If you’re looking for a large dog that’s suitable for apartment living, this is one you’re going to have to look past, but if you’ve got all the space they need to run around in and the energy to keep up with them, you won’t find a more wonderful companion than the Bernese Mountain Dog.
Typical Height: 30″ – 36″
Typical Weight: 70 lbs – 115 lbs
Typical Lifespan: 7 – 10 years.
When you think of long-eared dogs, the bloodhound is no doubt one of the first breeds that come to mind.
That might be because you grew up with famous fictional bloodhounds like Bruno from Disney’s Cinderella or Buford from the 70s cartoon series Buford and the Galloping Ghost, or it might just be because, well, those big ol’ floppy ears are one of the bloodhound’s most prominent and defining features.
Yet while it may be the ears that they’re best known for, it was originally their noses that this descendent of the St. Hubert’s Hound was first bred for, putting their keen sense of smell to work on royal hunting trips and tracking down wild animals throughout Europe.
Despite being more known as a domestic breed these days, bloodhounds do retain that abundance of energy that was required for their original role as tracker dogs, meaning plenty of exercises will be required to keep them happy and healthy.
This really is important as hounds that don’t get enough physical activity quickly become bored and restless which can lead to destructive behavior and incessant barking.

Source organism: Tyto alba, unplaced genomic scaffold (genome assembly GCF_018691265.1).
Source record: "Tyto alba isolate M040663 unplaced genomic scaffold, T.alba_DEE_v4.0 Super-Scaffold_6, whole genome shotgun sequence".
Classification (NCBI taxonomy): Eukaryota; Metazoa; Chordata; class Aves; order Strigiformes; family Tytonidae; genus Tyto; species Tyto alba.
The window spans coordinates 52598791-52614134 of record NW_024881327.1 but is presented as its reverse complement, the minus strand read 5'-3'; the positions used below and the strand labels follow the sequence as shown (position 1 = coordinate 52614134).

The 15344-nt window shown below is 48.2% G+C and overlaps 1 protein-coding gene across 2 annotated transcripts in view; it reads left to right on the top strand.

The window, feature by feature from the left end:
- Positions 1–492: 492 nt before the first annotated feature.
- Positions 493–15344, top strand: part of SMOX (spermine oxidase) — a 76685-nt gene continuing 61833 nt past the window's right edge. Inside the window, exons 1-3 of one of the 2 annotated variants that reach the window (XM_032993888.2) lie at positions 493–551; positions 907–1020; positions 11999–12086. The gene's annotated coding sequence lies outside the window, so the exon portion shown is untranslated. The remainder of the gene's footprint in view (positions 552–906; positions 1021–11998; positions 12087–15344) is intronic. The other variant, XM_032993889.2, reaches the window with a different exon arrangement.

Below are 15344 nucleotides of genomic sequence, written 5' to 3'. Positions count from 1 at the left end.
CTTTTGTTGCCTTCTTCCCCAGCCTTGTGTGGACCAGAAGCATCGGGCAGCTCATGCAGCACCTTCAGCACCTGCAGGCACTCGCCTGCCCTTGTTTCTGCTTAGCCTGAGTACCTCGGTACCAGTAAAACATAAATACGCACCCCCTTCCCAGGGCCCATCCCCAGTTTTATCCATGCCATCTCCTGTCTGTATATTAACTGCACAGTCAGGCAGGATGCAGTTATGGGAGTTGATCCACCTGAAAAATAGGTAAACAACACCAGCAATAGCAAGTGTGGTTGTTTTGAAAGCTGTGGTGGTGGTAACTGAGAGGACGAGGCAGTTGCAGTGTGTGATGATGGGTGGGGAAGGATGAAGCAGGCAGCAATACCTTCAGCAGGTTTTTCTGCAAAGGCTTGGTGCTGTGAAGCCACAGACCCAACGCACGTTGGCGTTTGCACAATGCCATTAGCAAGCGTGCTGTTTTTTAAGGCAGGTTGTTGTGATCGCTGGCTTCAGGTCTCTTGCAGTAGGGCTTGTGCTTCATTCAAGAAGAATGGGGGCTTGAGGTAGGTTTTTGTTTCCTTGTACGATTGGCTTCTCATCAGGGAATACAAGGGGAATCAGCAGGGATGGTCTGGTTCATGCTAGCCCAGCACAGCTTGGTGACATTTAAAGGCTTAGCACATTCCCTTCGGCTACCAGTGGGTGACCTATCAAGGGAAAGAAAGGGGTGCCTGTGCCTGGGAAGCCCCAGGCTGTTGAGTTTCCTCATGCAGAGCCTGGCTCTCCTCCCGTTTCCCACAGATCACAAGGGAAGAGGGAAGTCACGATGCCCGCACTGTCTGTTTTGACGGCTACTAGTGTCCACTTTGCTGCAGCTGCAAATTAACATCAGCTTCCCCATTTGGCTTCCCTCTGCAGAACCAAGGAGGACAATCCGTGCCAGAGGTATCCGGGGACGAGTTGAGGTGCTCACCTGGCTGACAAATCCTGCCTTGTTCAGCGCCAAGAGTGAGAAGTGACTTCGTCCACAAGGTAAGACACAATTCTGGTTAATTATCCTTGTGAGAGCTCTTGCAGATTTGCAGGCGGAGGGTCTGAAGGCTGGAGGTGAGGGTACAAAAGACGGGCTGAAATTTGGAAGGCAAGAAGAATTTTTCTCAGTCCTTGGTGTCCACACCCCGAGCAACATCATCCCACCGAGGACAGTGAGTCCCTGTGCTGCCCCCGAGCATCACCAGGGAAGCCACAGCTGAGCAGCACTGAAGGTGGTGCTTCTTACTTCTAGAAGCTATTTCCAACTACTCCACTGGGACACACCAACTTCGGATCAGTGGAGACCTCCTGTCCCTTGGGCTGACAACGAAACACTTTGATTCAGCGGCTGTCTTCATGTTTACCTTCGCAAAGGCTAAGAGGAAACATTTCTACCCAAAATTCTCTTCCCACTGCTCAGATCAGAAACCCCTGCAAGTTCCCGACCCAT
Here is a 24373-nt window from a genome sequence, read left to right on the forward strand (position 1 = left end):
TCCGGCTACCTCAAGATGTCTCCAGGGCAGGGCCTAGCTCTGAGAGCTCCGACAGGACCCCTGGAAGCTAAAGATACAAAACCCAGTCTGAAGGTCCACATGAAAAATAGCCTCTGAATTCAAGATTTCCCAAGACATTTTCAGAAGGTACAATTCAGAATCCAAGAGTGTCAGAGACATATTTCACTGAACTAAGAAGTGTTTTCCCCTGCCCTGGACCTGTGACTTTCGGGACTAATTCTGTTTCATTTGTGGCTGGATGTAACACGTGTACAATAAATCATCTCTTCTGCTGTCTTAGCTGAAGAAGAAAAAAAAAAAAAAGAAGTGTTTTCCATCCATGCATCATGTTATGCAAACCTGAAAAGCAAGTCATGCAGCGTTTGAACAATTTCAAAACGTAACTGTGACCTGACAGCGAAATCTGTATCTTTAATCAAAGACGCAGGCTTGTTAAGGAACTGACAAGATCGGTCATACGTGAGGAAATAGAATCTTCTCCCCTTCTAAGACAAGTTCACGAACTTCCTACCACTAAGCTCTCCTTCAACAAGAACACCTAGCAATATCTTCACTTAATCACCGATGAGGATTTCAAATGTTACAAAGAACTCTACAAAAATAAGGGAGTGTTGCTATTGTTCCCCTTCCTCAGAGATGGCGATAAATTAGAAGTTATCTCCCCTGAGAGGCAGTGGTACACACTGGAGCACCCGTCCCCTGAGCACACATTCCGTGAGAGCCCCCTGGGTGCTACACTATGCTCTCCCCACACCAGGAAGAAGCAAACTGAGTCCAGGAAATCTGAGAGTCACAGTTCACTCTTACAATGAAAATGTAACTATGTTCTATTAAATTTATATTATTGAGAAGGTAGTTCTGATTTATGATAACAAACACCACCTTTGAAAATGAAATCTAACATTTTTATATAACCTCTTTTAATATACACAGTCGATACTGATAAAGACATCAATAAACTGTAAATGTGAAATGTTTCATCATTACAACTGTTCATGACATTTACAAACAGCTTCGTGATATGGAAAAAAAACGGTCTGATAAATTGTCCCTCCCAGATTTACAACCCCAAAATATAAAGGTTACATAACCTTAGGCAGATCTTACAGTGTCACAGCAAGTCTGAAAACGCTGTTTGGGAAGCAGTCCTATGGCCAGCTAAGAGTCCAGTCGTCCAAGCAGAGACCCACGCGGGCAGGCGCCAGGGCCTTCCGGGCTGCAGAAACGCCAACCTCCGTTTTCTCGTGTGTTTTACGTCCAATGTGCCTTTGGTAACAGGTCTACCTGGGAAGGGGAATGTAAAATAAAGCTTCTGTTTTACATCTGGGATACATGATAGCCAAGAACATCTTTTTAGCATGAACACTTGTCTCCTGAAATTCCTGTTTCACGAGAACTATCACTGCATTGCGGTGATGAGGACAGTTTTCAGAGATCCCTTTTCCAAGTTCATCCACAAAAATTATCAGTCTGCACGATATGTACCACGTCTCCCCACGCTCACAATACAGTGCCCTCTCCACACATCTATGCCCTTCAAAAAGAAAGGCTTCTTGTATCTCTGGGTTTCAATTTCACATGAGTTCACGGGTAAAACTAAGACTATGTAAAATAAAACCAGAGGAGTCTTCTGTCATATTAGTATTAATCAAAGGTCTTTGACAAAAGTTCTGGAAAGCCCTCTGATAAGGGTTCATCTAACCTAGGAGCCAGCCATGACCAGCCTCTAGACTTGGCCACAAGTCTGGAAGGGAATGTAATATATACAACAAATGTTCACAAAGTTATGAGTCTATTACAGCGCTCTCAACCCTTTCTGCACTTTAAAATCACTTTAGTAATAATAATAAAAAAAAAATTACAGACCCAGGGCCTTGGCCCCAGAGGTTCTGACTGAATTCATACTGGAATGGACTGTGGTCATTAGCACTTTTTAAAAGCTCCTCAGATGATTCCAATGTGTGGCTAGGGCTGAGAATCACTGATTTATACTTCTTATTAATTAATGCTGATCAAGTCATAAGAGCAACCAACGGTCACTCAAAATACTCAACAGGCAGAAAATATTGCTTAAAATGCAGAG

Care for them well with lots of long walks, however, and you’ll find the bloodhound to be a gentle soul that gets on well with children and most other animals, making them an ideal family pet.
Typical Height: 23.5″ – 28″
Typical Weight: 80 lbs -110 lbs
Typical Lifespan: 10 – 12 years
There are a number of different types of coonhound, and though they all share different physical and personality traits, the one thing they all definitely have in common is their long, floppy ears.
Like most of the breeds on this list, coonhounds were originally bred as hunting companions, using their strong and powerful scent detection skills to lead hunters right to their prey.
Today, these playful pups can still become a little boisterous and determined if they catch the scent of an animal while out for a walk, but most coonhound types are far happier snuggling up on the sofa with you.
On the one hand, this is a good thing. They’re friendly, loveable dogs who make friends easy and form strong bonds. On the other hand, coonhounds are also known to suffer from separation anxiety when left alone for too long, and that may rule them out as an option for a pet if you’re likely to be out of the house all day.
Typical Height: 22″ – 28″
Typical Weight: 45 lbs – 80 lbs
Typical Lifespan: 10 – 12 years.
5. Gordon Setter